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Re: Safe string handling
by Your Mother (Chancellor) on Aug 25, 2017 at 18:21 UTC
    Dealing with data that comes from webpages can be really complicated. There is likely to be a combination of ASCII, UTF-8, and wide characters in the data returned.

    ASCII is valid UTF-8 so you cannot have a combination of UTF-8 and ASII in a string. You just have UTF-8. Wide-characters is ambiguous here. It seems to mean broken/unknown bytes that are putative character data. This doesn't happen much in the wild anymore. When it does you see pages littered with �s. So, I don't think that this situation is "likely." I can't think of the last time I saw it.

    This "Hello\x{26c4}".encode("utf-8","\x{26f0}")."\x{10102}\x{2fa1b}" is broken on purpose (concatted perl UTF-8, binary UTF-8, and perl UTF-8). This can only happen through incorrect handling of character data encodings which, I assert, is fairly uncommon on the web today.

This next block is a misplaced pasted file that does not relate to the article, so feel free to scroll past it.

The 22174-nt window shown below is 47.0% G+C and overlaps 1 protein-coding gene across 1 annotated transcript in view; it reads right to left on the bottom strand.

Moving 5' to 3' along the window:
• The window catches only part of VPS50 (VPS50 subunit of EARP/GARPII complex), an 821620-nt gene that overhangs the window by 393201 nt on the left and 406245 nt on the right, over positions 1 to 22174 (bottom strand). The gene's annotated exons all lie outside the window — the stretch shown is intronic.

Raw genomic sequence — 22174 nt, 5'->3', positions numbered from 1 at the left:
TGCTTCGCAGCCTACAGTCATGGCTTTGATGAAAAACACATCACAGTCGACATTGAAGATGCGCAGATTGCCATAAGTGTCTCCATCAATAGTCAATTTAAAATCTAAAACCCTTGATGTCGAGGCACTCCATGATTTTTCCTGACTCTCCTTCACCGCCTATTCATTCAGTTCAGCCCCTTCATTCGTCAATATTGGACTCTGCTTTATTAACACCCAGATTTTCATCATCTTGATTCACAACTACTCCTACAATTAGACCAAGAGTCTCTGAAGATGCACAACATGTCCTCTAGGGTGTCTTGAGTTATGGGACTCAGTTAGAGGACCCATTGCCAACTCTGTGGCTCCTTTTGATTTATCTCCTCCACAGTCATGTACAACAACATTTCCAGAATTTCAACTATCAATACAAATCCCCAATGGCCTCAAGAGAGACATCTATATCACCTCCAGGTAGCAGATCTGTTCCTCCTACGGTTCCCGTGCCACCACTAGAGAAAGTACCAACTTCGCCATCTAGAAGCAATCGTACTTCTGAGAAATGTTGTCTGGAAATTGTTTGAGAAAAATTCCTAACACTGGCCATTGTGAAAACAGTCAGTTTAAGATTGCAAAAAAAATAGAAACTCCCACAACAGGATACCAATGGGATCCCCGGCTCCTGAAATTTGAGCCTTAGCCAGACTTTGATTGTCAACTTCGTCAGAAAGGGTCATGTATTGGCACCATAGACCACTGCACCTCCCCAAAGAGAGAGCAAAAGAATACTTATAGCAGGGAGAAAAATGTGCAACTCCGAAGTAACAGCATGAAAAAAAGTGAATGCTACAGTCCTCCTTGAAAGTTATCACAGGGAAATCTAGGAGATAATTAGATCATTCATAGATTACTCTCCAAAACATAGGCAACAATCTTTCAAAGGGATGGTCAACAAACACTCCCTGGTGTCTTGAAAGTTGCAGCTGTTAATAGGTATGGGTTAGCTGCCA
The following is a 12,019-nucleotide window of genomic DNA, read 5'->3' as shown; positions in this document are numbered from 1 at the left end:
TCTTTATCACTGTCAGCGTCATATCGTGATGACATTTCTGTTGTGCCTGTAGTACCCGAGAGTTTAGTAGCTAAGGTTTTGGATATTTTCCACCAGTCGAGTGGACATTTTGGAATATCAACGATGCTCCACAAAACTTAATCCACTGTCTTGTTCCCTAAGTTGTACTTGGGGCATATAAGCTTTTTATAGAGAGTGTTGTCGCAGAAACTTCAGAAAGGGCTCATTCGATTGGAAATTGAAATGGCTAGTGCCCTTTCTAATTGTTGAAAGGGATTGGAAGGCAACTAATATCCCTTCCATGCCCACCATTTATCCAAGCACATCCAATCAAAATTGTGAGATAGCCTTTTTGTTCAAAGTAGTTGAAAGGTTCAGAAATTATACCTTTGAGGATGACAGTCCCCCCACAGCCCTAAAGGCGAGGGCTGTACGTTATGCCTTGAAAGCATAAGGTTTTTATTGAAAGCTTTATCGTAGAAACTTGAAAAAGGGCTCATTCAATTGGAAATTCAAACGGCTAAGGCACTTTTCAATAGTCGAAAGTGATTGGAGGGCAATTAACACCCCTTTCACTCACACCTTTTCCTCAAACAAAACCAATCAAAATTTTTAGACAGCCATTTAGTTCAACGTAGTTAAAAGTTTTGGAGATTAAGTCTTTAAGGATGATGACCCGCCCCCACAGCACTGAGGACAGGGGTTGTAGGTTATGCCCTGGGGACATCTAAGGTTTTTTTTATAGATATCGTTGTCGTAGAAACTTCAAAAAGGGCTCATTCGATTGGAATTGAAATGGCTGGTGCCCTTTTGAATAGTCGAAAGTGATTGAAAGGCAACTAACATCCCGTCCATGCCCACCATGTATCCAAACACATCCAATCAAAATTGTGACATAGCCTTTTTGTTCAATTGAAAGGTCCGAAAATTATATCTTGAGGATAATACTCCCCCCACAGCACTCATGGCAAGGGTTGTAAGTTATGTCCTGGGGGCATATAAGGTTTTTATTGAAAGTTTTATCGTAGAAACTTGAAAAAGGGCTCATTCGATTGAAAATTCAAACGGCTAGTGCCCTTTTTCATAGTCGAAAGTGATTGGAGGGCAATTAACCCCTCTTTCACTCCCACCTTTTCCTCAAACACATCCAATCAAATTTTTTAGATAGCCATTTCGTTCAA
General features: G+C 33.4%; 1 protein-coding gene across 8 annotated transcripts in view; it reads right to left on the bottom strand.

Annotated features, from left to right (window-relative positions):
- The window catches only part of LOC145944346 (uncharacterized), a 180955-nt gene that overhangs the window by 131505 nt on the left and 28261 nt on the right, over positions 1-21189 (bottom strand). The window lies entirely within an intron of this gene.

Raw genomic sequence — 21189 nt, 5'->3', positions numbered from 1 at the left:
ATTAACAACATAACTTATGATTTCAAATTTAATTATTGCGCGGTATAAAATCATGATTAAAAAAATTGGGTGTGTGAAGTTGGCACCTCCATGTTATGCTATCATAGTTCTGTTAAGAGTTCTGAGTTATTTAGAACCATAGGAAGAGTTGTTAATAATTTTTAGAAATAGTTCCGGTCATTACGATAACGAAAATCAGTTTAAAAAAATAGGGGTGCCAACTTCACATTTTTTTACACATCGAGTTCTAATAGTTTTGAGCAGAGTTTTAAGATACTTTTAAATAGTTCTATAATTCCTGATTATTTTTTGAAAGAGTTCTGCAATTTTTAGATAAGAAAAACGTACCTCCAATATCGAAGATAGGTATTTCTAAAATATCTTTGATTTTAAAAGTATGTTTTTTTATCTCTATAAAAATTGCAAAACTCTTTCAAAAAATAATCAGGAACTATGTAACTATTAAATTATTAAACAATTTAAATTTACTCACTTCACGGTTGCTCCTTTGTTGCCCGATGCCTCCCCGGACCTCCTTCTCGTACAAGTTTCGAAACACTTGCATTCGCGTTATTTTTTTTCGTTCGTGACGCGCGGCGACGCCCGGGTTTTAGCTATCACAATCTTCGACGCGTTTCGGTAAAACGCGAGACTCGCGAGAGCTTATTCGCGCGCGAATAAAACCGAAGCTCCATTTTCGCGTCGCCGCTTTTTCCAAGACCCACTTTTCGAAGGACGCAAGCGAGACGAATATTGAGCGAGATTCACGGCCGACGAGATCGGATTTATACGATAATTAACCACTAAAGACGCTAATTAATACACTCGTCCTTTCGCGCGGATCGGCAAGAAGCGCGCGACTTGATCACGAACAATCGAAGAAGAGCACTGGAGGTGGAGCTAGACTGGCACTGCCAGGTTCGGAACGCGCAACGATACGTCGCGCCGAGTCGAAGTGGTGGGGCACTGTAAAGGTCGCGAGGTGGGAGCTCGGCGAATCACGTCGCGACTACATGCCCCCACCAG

Perhaps I am misunderstanding. Can you give a live example of a site that your tool is meant to fix.

      I used "wide characters" here in the same way that Perl does when it says "Wide character in print". You can have two-byte ("\x{26c4}") and four-byte ("\x{2fa1b}") wide characters.

      https://en.wikipedia.org/wiki/Wide_character

        This is an output layer encoding problem though; no more, no less. I think you have probably evolved your practices based on incomplete understanding of encoding issues. I encourage you to post an actual problem you think this solves so the monks can better advise.

      This tool has been evolving over the course of several years. Every time I encounter some weirdness that breaks it, I've enhanced it. I recently rewrote it from scratch to incorporate everything I learned along the way. Offhand I can't tell you that there is a single site that has all the weirdness in my "broken on purpose" example, however, I can tell you that I've encountered websites that have mixed things up in ways that they were never intended. At this point, I think my tool handles everything I've ever encountered and is ready for anything that I haven't yet encountered. Even if you've only encountered well-behaved websites, there still is way to tell Perl to give you the sixth UTF-8 character from a string as in the "$snowman" example.

        Can you give us URLs to some example websites?

Re: Safe string handling
by tdlewis77 (Sexton) on Aug 25, 2017 at 17:36 UTC
    sub min { my $r = shift; map { $r = $_ if $r > $_ } @_; return $r; }